But, just to help you out, Harper really likes Washington, has enjoyed an unusually impressive list of managers and teammates who have helped him grow up as a player and as a young person in an intense spotlight. He couldn't have topped Davey Johnson (who loved him and had "HOF" on him when he was 19), or Matt Williams ("Who helped with my approach to hitting") or Dusty who "taught me how to have fun more than anyone." Of course, he's been Jayson Werth's personal puppy for years, talked to JW all winter and again "yesterday" and put in a plug for some team to sign Werth. He said he's been helped by LaRoche, Zimmerman, outfield coach Tony Tarrasco.

BUT, if you ask me, Harper will be worth more, and be a better fit, for some other team, not the Nats. So, that other team (or teams) will offer more. IOW, Harper, as I mentioned, will have to "drive the train" to Washington. If he just goes to Free Agent Station in November, hje's going to end uip hopping a freight to some other town.

(And, unfortunately, because I like him, I'm concerned that he won't be as happy Wherever It Is as he has been in D.C. I don't know if he understands how obnoxious/entitled he was in the minors, how hard-to-handle he was in his early years and how deeply the Nats have been concerned about him as a person, right up to Ted Lerner's wife Annette who adores him and treats him like one of the grand kids. Bryce has always had an outstanding family background. But the Nats deserve a chuck of credit too for helping him become the fine person he is now.

Strasburg was VERY aware of what a pain in the butt he was in some ways in his early days. And he really appreciated how much the Nats helped him grow up, and how much they'd tried to protect his career. I'm not sure Harper is quite as conscious of the similarities in the two cases because they are such totally opposite introvert-extrovert personalities. But, in 25 years, they'll bump into each other and say, "Think of all the horsebleep teams with the No. 1 draft pick that we COULD have been drafted by, and been locked up there for 6-7-8 years as we were developing into adults. It was quite a break to have all those years with an elite team that also surrounded us with so many different kinds of mentors and minders."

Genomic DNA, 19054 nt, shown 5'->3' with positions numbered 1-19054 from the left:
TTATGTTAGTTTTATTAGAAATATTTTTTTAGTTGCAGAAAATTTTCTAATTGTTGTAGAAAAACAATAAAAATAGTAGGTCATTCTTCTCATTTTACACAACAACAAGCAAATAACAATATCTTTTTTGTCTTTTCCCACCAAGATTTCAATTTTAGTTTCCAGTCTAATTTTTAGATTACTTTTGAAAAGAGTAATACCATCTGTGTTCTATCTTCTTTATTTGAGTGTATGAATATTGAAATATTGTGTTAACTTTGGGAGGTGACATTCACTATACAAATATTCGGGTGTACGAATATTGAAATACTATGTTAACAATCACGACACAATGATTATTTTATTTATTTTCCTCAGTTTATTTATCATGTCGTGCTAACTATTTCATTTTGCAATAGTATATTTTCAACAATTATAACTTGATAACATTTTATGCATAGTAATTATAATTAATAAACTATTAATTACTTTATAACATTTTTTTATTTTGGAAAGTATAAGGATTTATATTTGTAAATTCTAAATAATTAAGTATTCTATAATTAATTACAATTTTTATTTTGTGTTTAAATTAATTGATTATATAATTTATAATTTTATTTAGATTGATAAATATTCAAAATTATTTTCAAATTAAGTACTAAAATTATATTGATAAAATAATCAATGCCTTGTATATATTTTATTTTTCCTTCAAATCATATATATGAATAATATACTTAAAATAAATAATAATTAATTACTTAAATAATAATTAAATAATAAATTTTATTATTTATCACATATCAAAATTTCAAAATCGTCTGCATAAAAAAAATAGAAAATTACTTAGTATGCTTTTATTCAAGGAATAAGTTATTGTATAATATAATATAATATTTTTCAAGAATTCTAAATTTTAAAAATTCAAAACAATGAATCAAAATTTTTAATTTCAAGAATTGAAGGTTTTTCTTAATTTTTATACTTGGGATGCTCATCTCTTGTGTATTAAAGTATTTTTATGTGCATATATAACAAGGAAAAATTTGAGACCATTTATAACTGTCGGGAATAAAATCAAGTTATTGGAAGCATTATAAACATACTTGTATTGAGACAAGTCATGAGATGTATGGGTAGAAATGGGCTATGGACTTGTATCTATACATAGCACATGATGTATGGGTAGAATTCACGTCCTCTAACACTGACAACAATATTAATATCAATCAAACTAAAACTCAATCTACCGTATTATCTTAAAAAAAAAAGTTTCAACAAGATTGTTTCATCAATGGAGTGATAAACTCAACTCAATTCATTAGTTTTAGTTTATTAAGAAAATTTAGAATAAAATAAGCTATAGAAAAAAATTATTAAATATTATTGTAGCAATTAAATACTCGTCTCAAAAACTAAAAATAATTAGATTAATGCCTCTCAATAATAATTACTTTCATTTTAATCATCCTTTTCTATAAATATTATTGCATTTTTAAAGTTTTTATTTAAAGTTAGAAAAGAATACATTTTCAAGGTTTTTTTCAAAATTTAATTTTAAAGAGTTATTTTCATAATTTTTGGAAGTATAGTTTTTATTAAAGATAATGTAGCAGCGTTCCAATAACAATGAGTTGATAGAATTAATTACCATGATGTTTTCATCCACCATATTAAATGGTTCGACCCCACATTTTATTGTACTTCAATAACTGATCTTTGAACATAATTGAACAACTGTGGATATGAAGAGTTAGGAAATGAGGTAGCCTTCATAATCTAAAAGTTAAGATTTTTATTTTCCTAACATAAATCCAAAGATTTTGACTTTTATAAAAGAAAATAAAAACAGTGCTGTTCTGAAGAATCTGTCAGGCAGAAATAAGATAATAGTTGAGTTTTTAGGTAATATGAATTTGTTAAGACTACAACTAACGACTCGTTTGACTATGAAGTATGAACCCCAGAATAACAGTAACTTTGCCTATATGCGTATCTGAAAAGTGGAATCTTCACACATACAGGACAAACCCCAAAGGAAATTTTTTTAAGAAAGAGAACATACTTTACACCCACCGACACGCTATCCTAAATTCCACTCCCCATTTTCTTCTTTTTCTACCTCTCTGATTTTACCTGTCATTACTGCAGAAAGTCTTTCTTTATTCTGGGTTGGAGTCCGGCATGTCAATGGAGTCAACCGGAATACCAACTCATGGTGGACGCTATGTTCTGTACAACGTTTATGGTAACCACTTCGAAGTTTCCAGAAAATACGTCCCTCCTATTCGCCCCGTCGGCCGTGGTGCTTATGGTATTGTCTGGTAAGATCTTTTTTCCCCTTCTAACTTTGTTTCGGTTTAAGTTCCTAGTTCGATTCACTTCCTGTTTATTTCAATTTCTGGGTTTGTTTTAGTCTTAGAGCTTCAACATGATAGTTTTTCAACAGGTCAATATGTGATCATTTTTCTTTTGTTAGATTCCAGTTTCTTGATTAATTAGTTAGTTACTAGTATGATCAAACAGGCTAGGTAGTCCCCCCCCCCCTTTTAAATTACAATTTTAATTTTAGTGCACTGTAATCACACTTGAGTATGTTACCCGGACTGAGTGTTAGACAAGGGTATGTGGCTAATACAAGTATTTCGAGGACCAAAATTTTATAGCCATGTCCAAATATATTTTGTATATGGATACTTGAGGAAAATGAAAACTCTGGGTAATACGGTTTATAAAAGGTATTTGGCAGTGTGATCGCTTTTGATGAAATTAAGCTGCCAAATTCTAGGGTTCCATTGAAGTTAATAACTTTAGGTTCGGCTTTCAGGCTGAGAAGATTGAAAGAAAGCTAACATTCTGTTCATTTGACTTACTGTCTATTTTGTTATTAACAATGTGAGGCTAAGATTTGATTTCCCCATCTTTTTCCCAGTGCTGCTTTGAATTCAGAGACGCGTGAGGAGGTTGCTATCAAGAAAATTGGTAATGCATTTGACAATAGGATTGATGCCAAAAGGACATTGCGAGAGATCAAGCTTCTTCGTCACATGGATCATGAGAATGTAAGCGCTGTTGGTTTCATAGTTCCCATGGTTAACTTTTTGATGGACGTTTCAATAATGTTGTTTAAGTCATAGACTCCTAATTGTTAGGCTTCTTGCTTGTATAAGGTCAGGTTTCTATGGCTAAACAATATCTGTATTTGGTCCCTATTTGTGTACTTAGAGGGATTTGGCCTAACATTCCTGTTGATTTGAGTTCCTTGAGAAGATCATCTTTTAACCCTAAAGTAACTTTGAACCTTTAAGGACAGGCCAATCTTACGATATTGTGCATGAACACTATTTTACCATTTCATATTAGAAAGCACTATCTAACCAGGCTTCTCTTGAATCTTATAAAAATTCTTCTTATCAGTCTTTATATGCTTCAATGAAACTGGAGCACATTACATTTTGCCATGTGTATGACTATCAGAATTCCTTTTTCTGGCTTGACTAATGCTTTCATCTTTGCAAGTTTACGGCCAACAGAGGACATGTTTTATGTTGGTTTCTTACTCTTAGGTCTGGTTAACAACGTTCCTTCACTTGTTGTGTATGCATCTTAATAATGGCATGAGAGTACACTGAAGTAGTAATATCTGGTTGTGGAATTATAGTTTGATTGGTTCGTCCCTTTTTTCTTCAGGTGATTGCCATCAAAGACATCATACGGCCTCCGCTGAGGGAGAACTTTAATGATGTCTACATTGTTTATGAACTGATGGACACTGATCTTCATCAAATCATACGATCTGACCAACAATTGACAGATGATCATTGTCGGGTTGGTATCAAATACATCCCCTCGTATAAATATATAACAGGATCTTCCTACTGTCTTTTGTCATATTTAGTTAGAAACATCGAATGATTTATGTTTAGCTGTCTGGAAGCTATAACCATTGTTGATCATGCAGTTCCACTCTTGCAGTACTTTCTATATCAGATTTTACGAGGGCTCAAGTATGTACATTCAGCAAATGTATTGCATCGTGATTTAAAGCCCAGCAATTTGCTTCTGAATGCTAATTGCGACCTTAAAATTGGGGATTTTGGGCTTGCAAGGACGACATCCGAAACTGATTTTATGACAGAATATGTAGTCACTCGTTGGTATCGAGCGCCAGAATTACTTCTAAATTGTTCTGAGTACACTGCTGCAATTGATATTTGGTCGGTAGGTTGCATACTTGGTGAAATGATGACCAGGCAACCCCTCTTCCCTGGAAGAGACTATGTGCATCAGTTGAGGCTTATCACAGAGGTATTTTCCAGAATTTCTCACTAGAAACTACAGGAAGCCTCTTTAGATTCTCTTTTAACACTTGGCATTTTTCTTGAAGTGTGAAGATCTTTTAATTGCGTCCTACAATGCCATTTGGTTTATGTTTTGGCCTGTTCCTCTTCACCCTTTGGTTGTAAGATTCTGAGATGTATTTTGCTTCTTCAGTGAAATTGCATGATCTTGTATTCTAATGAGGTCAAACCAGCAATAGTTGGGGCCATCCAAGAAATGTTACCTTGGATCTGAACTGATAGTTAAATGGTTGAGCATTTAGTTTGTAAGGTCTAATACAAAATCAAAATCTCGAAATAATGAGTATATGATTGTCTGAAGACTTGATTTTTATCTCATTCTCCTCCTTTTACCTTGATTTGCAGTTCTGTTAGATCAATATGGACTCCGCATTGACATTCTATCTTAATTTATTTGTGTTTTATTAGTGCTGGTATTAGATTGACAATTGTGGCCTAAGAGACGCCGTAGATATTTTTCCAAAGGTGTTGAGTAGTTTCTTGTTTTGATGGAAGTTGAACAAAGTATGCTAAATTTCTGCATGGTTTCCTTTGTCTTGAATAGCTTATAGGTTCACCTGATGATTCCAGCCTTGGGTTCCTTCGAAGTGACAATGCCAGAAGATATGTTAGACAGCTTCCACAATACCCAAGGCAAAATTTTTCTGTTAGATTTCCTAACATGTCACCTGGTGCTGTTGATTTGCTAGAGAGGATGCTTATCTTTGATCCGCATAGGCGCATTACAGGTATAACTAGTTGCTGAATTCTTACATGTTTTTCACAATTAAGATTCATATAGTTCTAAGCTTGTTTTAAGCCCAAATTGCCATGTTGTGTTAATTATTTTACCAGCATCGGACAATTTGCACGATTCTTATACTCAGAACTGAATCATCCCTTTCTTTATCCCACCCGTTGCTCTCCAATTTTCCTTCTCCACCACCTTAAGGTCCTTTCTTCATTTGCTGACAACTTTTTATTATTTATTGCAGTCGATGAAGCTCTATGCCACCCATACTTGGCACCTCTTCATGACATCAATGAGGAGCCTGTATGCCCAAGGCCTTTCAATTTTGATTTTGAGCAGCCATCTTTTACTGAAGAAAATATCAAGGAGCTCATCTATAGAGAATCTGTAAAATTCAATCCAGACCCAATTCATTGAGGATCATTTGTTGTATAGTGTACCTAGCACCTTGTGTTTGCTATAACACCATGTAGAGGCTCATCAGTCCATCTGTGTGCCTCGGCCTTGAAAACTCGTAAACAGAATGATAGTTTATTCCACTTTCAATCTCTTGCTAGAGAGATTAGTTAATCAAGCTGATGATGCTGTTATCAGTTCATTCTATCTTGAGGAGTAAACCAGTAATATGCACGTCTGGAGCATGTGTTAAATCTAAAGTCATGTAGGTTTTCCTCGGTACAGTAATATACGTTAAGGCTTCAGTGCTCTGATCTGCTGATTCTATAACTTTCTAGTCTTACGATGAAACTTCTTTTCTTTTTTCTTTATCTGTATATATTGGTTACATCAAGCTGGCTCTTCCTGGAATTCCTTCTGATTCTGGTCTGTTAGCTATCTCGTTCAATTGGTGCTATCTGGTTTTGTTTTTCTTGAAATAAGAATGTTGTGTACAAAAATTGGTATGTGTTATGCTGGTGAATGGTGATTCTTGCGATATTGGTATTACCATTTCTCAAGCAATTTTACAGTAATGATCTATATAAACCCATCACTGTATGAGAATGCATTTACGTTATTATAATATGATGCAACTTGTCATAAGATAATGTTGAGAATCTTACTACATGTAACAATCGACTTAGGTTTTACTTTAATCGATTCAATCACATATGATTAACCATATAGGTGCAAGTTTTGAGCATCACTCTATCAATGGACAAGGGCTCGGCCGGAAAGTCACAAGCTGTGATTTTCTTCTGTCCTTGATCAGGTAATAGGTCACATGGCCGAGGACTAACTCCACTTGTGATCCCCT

Should the 'skins franchise Kirk Cousins for a third time? They would unable to be active in the free agency market, but is there anyone out there that they could or should target? What would happen if Kirk did not sign the tag? Should the 'skins file a grievance against Kirk and his agent for not negotiating the last two years. Is this comedy or incompetence?

As I like to quote, "That way madness lies."

Which probably means the Skins will be magnetized and mesmerized by that spiteful last-laugh quicksand option.

Let him go, take the 3rd round pick as comp and break your arm patting yourself on the back for getting a 90%-Cousins-clone __though much older in NFL years/mileage__ in Alex Smith.

Cousins is hard-headed and not nearly as "nice" as he seems. I'm pretty sure I can tell you what happens if the Skins tag him. Cousins, obviously, will file a grievance. And I would make a fairly large bet that, after using his leverage so relentlessly for so long vs the Skins, that Cousins will keep right on using it. He'll do what he has done several times before in this long porocess __he'll thwart the Skins by doing NOTHING. They'll have $34M locked up in the stupid tag which will screw them in free agency. Cousins will (I think he's allowed to) have back-channel talks with other teams, just as the Skins-Smith trade is a back-channels deal that hasn't even officially happened yet. Cousins and the team of his choice will reach an agreement __just as the Skins and KC did in their trade__ and neither side will renege.